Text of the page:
Freedom is Not Escape

31 Days of Freedom

I love to travel, and every time I explore a place I’ve never been in before, I get a sense of freedom.  I know I’m not alone in this. When many people wish for more freedom, they usually think about being able to travel more.

Traveling seems to be the ideal picture of freedom. Seeing the world. Having the time to see the world. Having the money to see the world. Going where you want to go. Doing what you want to do.

In a way, yes, that’s freedom. But if traveling is your attempt to escape your problems, it’s not freedom and it’s not going to work.

I’ve come back from traveling and my problems were waiting for me. Worse, they had piled up. I became even more stressed and burned out.

We can’t find freedom in trying to escape our problems. Think of a prisoner who broke out of prison. He would always be looking over his shoulder. He cannot return to his old life, see his family and friends. He’s on the run.

If we’re imprisoned by our problems and circumstances, we can’t find freedom by trying to escape through traveling, taking a vacation, or doing hobbies (watching movies, reading books, exercising). I should know, I’ve tried.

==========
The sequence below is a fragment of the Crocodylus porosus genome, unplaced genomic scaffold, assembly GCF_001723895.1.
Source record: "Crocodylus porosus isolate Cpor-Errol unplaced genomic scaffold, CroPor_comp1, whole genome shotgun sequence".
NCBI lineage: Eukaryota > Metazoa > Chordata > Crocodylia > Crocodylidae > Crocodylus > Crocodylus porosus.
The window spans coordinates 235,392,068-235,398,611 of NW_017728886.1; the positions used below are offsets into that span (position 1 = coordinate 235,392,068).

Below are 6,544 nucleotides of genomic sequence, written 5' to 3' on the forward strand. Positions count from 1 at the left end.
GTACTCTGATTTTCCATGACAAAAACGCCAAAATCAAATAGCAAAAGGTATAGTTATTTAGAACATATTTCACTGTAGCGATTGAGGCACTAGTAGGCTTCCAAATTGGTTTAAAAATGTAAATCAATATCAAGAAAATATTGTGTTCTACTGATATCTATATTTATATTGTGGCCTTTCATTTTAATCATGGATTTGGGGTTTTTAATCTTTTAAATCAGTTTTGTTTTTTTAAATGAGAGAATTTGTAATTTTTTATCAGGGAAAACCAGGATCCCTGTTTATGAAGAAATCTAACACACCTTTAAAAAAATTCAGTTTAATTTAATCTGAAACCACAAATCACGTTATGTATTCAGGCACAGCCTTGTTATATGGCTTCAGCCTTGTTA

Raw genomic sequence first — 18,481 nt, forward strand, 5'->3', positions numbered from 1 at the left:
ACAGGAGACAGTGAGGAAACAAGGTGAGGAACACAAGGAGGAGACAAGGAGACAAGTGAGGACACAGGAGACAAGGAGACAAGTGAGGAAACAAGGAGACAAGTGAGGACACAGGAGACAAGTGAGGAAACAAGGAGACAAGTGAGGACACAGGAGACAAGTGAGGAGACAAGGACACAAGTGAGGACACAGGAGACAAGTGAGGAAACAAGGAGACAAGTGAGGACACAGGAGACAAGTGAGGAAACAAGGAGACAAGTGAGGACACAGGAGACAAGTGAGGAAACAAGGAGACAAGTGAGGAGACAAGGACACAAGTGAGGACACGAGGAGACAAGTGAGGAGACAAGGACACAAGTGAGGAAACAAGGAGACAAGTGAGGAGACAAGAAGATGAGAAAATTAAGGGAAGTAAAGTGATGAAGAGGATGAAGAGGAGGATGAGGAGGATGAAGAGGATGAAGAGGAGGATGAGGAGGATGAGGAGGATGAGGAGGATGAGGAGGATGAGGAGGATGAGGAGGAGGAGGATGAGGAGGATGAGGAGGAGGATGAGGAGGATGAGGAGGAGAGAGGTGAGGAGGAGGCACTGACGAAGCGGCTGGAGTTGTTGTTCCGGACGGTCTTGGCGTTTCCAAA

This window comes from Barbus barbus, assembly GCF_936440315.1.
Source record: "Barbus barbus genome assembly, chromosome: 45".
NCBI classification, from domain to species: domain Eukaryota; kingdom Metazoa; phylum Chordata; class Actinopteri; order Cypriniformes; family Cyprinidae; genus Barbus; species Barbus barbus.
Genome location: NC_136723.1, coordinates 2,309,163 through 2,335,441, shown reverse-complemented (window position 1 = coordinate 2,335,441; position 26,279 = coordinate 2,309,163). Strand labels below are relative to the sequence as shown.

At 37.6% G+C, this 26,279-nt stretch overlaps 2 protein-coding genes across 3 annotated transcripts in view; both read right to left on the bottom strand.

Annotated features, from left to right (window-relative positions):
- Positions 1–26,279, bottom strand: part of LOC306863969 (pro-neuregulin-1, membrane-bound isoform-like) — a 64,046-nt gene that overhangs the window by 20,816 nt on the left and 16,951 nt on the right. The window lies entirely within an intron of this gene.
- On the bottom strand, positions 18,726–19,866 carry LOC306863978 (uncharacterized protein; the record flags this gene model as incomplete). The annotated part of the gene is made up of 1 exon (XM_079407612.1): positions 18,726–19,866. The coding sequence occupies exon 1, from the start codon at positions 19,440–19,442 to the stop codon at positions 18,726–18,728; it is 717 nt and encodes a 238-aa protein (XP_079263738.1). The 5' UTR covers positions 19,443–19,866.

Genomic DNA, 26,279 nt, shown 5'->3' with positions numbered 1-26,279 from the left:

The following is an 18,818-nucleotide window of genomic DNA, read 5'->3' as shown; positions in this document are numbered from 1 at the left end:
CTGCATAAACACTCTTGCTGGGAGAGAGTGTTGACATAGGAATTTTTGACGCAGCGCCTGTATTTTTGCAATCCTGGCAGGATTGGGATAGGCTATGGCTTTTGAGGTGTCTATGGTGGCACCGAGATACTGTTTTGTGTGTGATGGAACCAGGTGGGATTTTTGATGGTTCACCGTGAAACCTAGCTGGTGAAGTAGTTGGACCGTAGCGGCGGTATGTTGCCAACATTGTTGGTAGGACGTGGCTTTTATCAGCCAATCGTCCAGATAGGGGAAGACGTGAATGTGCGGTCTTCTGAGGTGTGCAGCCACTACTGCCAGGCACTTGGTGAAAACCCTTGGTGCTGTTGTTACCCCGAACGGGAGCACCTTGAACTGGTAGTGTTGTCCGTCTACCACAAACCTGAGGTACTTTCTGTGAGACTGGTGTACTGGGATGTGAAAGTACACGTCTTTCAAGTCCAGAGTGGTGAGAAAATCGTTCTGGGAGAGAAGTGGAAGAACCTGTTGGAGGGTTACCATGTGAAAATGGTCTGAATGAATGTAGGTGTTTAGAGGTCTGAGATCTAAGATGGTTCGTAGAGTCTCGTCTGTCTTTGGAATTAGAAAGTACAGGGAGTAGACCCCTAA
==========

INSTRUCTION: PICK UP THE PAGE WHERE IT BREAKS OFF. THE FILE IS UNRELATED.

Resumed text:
When the root problems are there, there’s nothing we can do to escape them. Except, maybe, if we abandon our present lives and start completely new somewhere else. Having a new identity and new life might help us escape our problems, but new ones will come up and the old ones will find us eventually.

We have to address the root of our problems to find freedom because freedom starts inside. I used to think that if I can travel, it means I have freedom. For a moment, it felt like I did. For a while, the problems seemed to disappear. The truth is, I was distracted.

I distracted myself with vacations, hobbies, and busy work. The problems were still there around me or within me. It wasn’t until I faced them that I began to move towards freedom.

I love to travel, and when I travel nowadays, I’m not trying to escape problems. I actually return refreshed. I may still face work that had piled up, but I don’t feel bogged down. I can face them and know that I will succeed.

If you want freedom, don’t try to escape your problems or circumstances. They will wait for you or find you eventually. It’s easy to say that you need to resolve your problems first. I can tell you that I’m horrible at doing that, but I can also tell you that it’s important to do it. The important things are hardly ever easy. Finding freedom is one of those things, but like all important things, it’s worth all your effort.

1 thought on “Freedom is Not Escape

I'd love to hear from you!